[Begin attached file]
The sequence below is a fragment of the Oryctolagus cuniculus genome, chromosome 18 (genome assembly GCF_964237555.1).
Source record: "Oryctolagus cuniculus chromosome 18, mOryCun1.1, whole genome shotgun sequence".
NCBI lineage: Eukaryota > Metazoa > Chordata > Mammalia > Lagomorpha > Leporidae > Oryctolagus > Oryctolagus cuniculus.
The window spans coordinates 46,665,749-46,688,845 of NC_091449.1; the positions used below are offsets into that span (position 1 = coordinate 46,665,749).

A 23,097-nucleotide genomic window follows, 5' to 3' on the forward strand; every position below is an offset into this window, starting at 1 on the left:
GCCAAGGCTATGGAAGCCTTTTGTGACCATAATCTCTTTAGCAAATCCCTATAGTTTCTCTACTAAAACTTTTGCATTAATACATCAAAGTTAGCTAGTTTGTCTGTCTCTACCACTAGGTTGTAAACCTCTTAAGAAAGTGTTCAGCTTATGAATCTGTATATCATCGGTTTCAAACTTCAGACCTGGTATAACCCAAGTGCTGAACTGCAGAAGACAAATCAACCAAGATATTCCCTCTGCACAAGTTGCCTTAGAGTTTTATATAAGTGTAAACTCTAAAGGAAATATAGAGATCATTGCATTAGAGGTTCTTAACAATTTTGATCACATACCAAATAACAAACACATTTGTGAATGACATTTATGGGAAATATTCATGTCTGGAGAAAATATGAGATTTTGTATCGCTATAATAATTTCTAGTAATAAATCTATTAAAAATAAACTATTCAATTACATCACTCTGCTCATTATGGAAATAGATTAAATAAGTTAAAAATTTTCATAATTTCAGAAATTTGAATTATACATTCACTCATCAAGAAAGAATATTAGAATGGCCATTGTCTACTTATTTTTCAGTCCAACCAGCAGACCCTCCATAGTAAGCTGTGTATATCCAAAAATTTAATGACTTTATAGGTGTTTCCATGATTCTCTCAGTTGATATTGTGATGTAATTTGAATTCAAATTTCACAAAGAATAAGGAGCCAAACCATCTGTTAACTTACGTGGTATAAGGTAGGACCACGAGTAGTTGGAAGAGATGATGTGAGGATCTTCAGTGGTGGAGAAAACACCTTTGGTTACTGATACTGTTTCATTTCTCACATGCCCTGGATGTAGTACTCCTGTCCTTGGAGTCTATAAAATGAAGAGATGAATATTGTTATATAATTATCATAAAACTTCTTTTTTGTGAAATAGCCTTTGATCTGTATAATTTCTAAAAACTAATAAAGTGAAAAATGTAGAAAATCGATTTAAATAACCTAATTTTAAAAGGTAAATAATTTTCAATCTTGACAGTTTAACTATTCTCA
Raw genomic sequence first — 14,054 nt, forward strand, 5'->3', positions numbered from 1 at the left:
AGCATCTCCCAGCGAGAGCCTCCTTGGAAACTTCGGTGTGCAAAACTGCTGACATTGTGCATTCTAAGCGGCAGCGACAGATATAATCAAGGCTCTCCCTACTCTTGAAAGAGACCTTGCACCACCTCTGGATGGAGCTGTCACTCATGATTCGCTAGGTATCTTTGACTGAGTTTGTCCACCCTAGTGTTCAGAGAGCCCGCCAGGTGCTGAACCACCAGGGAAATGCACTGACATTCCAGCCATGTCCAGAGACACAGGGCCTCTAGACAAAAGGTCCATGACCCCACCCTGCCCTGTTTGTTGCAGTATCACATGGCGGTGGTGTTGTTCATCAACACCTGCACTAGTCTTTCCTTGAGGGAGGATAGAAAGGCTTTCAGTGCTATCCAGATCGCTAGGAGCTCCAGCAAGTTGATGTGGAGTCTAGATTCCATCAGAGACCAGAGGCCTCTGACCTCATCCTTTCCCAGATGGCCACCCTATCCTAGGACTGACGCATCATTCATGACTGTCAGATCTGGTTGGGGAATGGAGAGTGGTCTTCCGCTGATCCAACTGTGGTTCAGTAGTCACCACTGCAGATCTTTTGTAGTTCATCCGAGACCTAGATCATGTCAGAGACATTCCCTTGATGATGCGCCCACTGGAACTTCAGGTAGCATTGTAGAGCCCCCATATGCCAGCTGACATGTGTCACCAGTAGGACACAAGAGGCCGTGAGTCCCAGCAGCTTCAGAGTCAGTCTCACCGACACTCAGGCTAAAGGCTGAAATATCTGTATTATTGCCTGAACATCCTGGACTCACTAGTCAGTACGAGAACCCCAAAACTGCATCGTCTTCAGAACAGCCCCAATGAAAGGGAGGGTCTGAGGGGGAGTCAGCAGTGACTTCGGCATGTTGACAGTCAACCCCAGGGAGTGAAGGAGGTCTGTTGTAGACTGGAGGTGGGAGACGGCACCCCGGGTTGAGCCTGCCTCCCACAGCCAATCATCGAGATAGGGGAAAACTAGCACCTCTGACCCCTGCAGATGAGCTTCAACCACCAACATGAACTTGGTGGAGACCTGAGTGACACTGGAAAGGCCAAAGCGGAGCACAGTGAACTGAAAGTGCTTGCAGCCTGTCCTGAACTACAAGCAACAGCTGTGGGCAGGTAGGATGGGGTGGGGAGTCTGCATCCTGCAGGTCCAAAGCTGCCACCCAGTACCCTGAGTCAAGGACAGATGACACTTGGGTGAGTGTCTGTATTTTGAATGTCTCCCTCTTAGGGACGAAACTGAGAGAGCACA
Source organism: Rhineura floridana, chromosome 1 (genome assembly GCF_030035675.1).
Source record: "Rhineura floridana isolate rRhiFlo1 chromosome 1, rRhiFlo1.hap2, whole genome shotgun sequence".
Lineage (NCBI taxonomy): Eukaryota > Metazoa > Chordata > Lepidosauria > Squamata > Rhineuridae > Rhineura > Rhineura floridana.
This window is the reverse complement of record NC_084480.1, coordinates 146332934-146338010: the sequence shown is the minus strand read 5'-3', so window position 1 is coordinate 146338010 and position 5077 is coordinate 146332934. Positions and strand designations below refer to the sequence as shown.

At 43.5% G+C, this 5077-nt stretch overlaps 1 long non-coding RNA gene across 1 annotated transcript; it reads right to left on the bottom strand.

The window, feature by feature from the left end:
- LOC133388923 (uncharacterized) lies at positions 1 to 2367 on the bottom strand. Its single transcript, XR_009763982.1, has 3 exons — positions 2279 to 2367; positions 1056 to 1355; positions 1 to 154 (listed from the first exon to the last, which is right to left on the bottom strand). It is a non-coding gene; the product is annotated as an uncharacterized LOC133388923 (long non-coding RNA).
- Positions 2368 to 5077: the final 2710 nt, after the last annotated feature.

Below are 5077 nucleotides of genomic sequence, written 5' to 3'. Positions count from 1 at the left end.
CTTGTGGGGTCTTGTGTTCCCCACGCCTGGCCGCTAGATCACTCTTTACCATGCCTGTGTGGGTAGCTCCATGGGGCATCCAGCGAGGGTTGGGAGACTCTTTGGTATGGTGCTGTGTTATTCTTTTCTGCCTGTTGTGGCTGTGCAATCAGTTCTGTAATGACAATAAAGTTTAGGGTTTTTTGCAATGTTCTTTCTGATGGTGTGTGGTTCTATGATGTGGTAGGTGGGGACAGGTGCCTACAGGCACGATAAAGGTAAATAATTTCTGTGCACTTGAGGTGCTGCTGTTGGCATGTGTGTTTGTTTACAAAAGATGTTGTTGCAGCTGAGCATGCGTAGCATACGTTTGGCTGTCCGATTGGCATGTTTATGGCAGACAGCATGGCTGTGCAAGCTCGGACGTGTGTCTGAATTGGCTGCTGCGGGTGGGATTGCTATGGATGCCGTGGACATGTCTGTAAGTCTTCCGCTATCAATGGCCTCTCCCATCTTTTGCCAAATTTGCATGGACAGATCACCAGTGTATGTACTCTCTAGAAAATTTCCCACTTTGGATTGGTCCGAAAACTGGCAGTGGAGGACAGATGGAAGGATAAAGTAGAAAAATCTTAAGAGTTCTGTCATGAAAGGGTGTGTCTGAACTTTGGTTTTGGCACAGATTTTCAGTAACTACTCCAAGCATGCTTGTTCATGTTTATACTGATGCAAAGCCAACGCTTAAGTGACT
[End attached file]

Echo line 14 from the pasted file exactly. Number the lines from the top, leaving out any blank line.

The window, feature by feature from the left end: